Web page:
This Is It, My Last In Depth Post

Throughout the process of this project, there have been many paths I could have taken. There are three mains paths that I see I could have taken; the first path was  learning from a teacher that I knew who knows sign language but doesn’t teach it or use it in their day to day lives. The second path was taking a class and learning with other beginners from someone who is used to teaching but it wasn’t one on one. The third path was learning from a family friend who is part of the deaf community and uses sign language everyday. I think I chose the best path which was the third one; learning from someone who depended on sign language for their day to day life gave them a deeper understanding of the language and made my learning more in depth. Learning from someone who wasn’t submerged into the community wouldn’t have gotten me to delve deeper into my work and learning through a class wouldn’t have gotten me the one on one work I needed and wouldn’t have let me focus on what I wanted to learn.

For my final project I plan on presenting on the stage. I will be signing on stage while there are translations on a PowerPoint behind me. on the PowerPoint it will have one side with the English translations, and the other with the ASL translation. It will just be a brief overview on what I have learned, sharing just the topics and no examples. After my presentation I will try my best to not speak if I know how to sign it and I will allow people to come up to me and ask me simple questions. Hopefully that will give people a better understanding on what I have learned.

In Depth #5 – Insects and Justice

Since the last blog post, we’ve had spring break and it’s been a week since we’ve come back to school! I wasn’t able to attend lectures during spring break, but I did go to a class before and was able to obtain the content for the classes I missed, so I studied up on my own time. When I first began attending the lectures, we started off by learning about blow flies and the insects themselves. Now, the content has been moving forward towards applying our knowledge. We’re learning more about how forensic entomology can be used for not only estimating time of death, but how it can be used for other purposes like telling if the body has been moved or for drug/toxin identification.

I found it the most interesting that forensic entomology could be used for drug/toxin identification. If there isn’t enough flesh left to test the body for toxins, maggots can be used! Maggots bio-accumulate toxins, which means that by examining the maggots left on the body, traces of drugs or toxins can be found. So if there’s toxins or drugs in a victim’s body, the larvae/maggots feed on the tissue that contains those toxins. While the larvae eats the tissue, it accumulates the toxins from the victims tissue into it’s own body. So by examining the larvae, we can identify the toxins or drugs that were in the body! Who knew that insects could be used for such a wide area of purposes, and not just for estimating time of death?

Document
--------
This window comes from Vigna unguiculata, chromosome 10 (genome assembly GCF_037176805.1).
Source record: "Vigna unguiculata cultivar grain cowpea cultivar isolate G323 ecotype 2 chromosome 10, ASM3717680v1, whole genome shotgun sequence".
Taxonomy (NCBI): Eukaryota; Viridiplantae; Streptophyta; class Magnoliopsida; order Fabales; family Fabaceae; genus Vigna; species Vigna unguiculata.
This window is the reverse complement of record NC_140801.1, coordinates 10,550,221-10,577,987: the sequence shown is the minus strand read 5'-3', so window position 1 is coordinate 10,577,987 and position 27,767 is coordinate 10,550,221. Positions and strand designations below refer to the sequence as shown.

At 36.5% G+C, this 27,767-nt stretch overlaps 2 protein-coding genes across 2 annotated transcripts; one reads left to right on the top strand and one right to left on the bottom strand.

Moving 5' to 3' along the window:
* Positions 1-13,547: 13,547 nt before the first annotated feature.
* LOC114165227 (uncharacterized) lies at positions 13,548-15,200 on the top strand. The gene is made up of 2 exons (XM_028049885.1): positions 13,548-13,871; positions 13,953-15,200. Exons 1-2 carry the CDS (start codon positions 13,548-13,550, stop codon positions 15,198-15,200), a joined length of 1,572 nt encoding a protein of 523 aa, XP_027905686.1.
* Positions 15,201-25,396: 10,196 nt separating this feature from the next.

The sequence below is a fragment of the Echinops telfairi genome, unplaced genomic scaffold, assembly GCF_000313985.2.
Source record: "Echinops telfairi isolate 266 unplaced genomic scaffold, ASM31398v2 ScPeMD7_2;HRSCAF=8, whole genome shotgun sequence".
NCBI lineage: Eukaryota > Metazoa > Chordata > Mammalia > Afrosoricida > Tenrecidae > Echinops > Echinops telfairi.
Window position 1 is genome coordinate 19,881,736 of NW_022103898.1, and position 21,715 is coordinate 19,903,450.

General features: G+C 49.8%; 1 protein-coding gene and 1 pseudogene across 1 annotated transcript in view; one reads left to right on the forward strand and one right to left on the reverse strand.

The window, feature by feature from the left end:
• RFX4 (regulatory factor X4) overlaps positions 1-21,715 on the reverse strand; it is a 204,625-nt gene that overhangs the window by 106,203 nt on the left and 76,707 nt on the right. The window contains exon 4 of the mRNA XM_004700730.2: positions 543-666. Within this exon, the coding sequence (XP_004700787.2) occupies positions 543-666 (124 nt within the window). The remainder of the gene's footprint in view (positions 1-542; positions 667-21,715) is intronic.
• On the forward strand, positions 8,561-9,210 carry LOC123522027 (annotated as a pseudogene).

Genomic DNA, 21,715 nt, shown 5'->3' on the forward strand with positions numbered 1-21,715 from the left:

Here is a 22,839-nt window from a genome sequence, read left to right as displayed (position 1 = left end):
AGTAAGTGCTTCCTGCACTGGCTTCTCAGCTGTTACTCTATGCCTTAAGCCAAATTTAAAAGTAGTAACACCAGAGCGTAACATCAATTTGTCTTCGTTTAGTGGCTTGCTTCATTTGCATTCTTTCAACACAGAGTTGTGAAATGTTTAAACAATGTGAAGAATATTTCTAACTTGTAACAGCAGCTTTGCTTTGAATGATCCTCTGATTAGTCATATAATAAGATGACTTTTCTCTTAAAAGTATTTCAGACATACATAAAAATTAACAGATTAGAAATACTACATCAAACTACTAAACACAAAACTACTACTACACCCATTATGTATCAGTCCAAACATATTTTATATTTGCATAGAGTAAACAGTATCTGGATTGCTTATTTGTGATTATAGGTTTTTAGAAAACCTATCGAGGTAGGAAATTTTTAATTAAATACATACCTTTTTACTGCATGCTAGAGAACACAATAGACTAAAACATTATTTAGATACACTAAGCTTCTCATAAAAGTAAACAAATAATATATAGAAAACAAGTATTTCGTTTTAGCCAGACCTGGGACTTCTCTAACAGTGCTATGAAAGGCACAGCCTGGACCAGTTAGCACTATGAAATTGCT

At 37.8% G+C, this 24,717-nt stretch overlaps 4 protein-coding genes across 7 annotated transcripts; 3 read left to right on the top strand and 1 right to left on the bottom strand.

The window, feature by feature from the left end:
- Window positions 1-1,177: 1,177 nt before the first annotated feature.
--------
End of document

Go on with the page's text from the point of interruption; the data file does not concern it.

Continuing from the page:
While I wasn’t able to record a transcript of a conversation with my mentor, as I am listening to a lecture and unfortunately, not having a conversation, I was able to identify different hats I had to put on while I was listening to the lecture! The hats that I feel I put on the most were the white hat, red hat, and black hat.

White hat: While listening to the lectures from my mentor, I’m gaining information. However, while I’m listening to lectures, there’s information I’m gaining and there’s also information that I already have. While listening, sometimes the information I get contradicts the information I already know, or I think I know. For example, when my professor gives examples of when they’ve gone to testify at court, I’m always surprised at the difference of what being a forensic scientist is like in reality, compared to what I knew it to be. So by using the white hat, I’m able to clarify and further understand the reality of being a forensic entomologist.

Red hat: Sometimes I get confused. While listening to the lectures, I’m receiving a lot of information, but the feeling I get from it isn’t always the best. For example, when my mentor mentions case studies and talks about how there isn’t always sufficient information concerning specific species of blow flies, I get frustrated and confused. Forensic entomology is a very useful area that’s helps make it so justice is enacted rightfully and accurately. So why isn’t there a lot of data about different blow flies and their development? If this data is going to be useful in making sure there aren’t wrongful convictions, why aren’t people running around trying to get this information? These were the questions that came along with the frustration that bubbled up within me while I was listening to the lecture. Luckily, the black hat helped clear it up.

Black hat: While listening to the lecture move on, and throughout the next few classes, I realized that there were legitimate reasons why there wasn’t enough data. Firstly, obtaining data isn’t the easiest process. It takes time and effort. Secondly, forensic entomology hasn’t been around for the longest time. While data is being compiled, there still isn’t a lot of data accumulated quite yet. Thirdly, while people are working towards obtaining data, not everyone in the world is a forensic entomologist. Thinking critically using the black hat and combining it with the information that the white hat provided to me, I was able to come to a better understanding about the field of forensic entomology.